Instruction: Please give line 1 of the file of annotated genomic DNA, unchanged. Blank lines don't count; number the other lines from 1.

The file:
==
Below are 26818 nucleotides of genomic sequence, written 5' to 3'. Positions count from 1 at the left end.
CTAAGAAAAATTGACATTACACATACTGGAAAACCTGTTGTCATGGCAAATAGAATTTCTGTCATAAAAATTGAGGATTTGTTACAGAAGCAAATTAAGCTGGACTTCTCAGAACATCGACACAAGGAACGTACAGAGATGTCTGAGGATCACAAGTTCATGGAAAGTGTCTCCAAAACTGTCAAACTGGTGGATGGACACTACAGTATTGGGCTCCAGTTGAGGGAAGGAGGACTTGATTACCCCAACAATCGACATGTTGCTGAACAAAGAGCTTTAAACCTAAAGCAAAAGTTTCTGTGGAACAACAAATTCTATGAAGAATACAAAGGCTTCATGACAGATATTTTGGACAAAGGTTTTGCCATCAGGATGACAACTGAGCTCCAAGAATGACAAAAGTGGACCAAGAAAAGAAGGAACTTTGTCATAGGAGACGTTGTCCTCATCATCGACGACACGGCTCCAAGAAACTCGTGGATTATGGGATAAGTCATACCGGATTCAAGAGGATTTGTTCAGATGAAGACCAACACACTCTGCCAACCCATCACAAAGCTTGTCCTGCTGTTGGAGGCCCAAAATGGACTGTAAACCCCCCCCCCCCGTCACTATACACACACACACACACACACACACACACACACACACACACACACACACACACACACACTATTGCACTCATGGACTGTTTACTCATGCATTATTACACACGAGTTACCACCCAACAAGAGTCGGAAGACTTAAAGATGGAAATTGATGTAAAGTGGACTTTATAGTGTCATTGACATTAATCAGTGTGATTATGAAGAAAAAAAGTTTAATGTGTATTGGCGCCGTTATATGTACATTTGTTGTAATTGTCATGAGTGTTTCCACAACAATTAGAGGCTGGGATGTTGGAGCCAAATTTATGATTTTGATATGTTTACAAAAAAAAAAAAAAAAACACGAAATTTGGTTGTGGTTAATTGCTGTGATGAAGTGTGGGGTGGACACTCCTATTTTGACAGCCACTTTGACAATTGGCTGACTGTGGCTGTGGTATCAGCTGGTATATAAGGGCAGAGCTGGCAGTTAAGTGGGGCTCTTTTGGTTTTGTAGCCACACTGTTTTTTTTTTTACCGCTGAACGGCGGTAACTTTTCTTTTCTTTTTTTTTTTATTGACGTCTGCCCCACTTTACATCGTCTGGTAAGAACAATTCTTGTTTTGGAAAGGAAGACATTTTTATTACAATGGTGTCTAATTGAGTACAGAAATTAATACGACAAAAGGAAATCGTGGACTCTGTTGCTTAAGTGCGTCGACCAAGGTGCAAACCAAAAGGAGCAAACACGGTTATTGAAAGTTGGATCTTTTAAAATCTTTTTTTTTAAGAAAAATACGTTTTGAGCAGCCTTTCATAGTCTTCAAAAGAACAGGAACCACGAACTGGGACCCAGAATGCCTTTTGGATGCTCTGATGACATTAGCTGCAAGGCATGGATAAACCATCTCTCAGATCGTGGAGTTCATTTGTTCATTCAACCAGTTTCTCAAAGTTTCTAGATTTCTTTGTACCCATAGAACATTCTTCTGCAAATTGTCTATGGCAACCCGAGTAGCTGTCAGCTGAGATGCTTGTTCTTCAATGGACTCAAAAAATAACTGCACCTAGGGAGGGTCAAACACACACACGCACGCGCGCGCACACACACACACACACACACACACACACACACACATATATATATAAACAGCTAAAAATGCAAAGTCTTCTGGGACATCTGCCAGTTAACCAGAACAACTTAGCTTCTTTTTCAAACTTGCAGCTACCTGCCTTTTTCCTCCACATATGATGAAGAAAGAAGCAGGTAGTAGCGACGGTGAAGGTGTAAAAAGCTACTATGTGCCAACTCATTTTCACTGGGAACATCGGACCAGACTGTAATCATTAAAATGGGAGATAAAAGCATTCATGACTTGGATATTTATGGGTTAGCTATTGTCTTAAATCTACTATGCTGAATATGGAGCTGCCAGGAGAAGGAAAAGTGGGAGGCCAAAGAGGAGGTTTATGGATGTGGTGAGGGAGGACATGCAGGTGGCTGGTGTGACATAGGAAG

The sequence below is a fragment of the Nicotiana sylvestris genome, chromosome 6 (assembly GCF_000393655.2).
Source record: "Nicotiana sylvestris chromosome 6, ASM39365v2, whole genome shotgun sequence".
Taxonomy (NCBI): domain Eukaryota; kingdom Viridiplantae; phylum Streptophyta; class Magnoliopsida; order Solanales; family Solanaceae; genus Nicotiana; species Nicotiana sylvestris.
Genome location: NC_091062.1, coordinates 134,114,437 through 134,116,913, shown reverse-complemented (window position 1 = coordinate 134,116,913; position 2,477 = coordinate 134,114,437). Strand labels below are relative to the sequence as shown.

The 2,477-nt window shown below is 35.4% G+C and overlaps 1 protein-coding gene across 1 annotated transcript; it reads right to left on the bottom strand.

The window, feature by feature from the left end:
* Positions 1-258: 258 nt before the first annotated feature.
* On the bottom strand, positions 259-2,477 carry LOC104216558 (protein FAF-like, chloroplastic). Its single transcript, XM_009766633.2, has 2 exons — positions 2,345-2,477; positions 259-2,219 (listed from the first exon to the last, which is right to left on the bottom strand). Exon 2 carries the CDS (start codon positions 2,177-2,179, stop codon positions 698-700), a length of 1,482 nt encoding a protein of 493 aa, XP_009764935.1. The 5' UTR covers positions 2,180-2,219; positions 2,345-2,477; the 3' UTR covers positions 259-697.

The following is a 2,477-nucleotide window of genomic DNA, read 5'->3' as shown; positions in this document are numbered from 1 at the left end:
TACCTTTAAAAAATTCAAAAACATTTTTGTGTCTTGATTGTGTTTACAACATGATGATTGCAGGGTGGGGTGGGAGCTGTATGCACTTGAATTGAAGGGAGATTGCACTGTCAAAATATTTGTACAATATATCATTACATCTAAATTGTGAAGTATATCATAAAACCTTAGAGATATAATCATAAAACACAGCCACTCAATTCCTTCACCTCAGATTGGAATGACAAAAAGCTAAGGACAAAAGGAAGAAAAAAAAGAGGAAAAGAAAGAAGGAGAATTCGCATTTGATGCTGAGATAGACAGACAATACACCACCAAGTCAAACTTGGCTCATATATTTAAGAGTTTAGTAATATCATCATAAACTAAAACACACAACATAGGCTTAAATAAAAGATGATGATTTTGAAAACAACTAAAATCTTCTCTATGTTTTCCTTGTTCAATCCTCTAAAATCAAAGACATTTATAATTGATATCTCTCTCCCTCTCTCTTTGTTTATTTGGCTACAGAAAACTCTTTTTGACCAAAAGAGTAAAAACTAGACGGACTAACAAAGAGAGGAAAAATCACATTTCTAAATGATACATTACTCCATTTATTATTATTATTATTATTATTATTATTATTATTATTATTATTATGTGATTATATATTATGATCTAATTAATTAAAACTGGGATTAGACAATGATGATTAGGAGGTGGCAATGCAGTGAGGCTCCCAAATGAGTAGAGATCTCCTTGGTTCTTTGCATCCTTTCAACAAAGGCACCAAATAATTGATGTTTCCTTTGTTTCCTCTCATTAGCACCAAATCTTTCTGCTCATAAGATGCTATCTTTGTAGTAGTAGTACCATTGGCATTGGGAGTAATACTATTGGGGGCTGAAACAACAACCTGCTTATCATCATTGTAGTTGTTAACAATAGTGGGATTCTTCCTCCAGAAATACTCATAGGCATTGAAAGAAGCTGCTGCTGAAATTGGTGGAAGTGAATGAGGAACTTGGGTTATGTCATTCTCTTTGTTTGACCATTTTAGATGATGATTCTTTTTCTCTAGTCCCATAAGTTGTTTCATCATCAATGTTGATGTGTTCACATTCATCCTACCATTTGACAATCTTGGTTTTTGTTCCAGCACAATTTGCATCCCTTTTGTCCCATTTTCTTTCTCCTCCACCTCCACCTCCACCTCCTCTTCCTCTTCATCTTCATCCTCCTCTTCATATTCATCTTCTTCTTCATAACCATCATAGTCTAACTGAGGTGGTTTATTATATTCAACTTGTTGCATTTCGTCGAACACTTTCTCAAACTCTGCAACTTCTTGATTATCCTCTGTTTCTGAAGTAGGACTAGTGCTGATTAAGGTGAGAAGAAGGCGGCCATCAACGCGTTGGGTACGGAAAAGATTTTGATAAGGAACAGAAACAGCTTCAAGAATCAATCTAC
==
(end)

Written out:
Below are 26818 nucleotides of genomic sequence, written 5' to 3'. Positions count from 1 at the left end.